Though Asia-Pacific countries are keen on safeguarding their territorial interests, they are at the same time anxious not to let regional conflicts flare into Asia’s next war. However, to lay the foundations of overall peace and stability in the Asia-Pacific, a NATO-like security structure would need to be inclusive, having China within its ambit.
The return of Asia-Pacific to the centre of world affairs is the great power shift of the 21st century. This economically integrated region is traversed by half the world’s commercial shipping worth $5 trillion of trade a year. More than 4.2 billion people live there, constituting 61 per cent of the world’s population. And apart from straddling vital supply chains, it holds dense fishing grounds and potentially enormous oil and natural gas reserves, though at present it is a net importer of fossil fuels. Energy-hungry export-driven economies in the region, heavily dependent on raw material and fuel imports, are keen on exercising their suzerainty over the regional Sea Lanes of Communication (SLOC) that are critical to the survival of the entire Asia-Pacific community.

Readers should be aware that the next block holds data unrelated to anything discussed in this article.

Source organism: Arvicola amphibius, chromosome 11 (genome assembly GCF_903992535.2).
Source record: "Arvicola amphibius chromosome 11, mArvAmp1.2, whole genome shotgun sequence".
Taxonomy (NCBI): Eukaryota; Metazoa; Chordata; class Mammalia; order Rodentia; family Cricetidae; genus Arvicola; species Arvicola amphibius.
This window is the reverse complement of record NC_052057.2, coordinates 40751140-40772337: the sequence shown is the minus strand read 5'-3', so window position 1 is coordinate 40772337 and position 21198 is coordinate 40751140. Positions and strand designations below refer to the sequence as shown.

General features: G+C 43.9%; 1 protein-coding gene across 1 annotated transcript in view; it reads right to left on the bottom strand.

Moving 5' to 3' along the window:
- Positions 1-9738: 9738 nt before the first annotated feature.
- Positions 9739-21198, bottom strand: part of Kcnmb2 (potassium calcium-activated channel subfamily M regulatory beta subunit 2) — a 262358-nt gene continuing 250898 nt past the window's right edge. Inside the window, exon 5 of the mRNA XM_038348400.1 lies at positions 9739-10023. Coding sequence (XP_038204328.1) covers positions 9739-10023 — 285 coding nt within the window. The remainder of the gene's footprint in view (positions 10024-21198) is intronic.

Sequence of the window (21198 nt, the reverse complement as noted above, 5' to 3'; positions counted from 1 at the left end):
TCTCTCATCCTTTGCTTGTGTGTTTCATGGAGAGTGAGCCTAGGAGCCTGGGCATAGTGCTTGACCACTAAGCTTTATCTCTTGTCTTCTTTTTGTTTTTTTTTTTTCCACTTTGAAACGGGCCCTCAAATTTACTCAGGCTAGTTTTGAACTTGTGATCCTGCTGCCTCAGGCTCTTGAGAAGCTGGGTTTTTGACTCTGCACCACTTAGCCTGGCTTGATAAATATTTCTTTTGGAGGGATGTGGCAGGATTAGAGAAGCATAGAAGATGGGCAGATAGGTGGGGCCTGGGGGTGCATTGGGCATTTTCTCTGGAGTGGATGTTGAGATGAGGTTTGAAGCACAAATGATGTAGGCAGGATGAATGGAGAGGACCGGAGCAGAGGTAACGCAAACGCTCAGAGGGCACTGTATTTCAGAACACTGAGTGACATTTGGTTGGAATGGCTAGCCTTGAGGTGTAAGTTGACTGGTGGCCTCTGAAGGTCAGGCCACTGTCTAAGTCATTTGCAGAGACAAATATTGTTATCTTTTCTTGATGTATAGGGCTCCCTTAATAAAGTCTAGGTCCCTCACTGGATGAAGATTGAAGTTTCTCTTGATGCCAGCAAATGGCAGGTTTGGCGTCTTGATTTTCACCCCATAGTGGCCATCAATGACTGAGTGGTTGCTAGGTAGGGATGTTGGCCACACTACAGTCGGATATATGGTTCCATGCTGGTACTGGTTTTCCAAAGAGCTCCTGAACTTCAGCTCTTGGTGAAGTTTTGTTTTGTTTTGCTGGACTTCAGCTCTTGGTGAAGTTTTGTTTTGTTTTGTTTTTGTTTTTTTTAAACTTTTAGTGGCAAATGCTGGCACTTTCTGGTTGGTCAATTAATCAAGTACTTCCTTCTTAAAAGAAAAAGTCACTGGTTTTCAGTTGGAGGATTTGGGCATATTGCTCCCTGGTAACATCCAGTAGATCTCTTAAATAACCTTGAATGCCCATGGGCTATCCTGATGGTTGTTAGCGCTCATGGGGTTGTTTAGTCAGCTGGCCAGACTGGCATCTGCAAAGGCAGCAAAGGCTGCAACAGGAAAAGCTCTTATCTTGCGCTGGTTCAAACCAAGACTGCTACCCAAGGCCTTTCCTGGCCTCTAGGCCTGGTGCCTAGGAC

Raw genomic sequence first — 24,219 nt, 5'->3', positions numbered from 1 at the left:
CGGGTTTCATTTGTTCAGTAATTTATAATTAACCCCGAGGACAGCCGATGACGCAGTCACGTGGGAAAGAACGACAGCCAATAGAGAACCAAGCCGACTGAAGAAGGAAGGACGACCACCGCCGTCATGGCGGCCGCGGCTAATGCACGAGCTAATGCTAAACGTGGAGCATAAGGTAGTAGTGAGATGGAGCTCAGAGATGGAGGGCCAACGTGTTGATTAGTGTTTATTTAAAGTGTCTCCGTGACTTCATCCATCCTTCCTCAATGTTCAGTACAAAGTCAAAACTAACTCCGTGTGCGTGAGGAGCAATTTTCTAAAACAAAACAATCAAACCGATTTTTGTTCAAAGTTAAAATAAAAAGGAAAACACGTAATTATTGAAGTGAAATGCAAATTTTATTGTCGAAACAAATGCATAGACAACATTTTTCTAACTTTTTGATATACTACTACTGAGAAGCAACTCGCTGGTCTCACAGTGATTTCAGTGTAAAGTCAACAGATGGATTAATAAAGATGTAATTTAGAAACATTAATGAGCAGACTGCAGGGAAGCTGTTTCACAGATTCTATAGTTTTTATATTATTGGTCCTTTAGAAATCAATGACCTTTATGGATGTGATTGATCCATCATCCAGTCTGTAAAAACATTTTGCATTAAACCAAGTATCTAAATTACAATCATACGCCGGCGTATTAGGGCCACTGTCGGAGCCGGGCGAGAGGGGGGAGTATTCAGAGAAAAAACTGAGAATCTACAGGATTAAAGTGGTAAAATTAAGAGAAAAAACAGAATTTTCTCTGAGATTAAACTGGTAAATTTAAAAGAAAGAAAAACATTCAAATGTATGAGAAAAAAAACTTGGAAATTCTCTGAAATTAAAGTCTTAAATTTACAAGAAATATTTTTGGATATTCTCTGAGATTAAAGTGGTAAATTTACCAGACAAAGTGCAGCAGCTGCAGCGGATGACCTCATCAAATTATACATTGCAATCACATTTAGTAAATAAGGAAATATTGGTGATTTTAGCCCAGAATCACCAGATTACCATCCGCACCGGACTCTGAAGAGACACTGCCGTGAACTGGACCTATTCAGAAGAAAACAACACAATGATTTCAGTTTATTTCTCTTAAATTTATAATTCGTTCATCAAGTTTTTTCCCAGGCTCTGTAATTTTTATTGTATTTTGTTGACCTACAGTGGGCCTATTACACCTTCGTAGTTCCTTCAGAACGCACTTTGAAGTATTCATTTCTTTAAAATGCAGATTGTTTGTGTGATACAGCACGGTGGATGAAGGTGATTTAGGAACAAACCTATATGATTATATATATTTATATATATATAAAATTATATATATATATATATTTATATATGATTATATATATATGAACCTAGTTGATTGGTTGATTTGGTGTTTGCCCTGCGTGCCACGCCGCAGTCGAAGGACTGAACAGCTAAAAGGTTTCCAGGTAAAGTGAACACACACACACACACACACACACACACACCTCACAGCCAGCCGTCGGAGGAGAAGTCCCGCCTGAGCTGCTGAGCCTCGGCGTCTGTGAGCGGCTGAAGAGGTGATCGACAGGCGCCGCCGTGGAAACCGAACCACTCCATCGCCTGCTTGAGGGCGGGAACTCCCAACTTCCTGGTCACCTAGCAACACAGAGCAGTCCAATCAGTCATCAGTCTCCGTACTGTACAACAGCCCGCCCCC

Washington’s “pivot” strategy is juxtapositioning its desire to be neutral with the imperative to raise its already formidable profile in the Asia-Pacific. Its numerous military bases in the region include 17 in Japan and 12 in South Korea, while it also has a presence in Australia, Thailand, the Philippines, Guam and Singapore. Obama’s “rebalance” to the Asia-Pacific entails the relocation of 60 per cent of America’s naval assets – up from 50 per cent today – to the region by 2020. The drawdown in Afghanistan, according to US deputy Defence Secretary Ashton Carter, will release naval surface combatants as well as naval intelligence, surveillance, and reconnaissance, and processing, exploitation, and dissemination capabilities, as also more Army and Marine Corps. EP-3 signals reconnaissance aircraft have already moved from CENTCOM (Central Command) to PACOM (Pacific Command). There will be a net increase of one aircraft carrier, seven destroyers, 10 Littoral Combat Ships and two submarines in the Pacific in the coming years. America’s military outpost of Guam is being readied as a strategic hub for the Western Pacific and Marines are being forward-stationed there. A full US Marine task force will also be established by 2016 in Australia, a key Asia-Pacific partner of the United States. The US Air Force will shift unmanned and manned reconnaissance aircraft from Afghanistan to the Asia-Pacific, apart from space, cyber and bomber forces.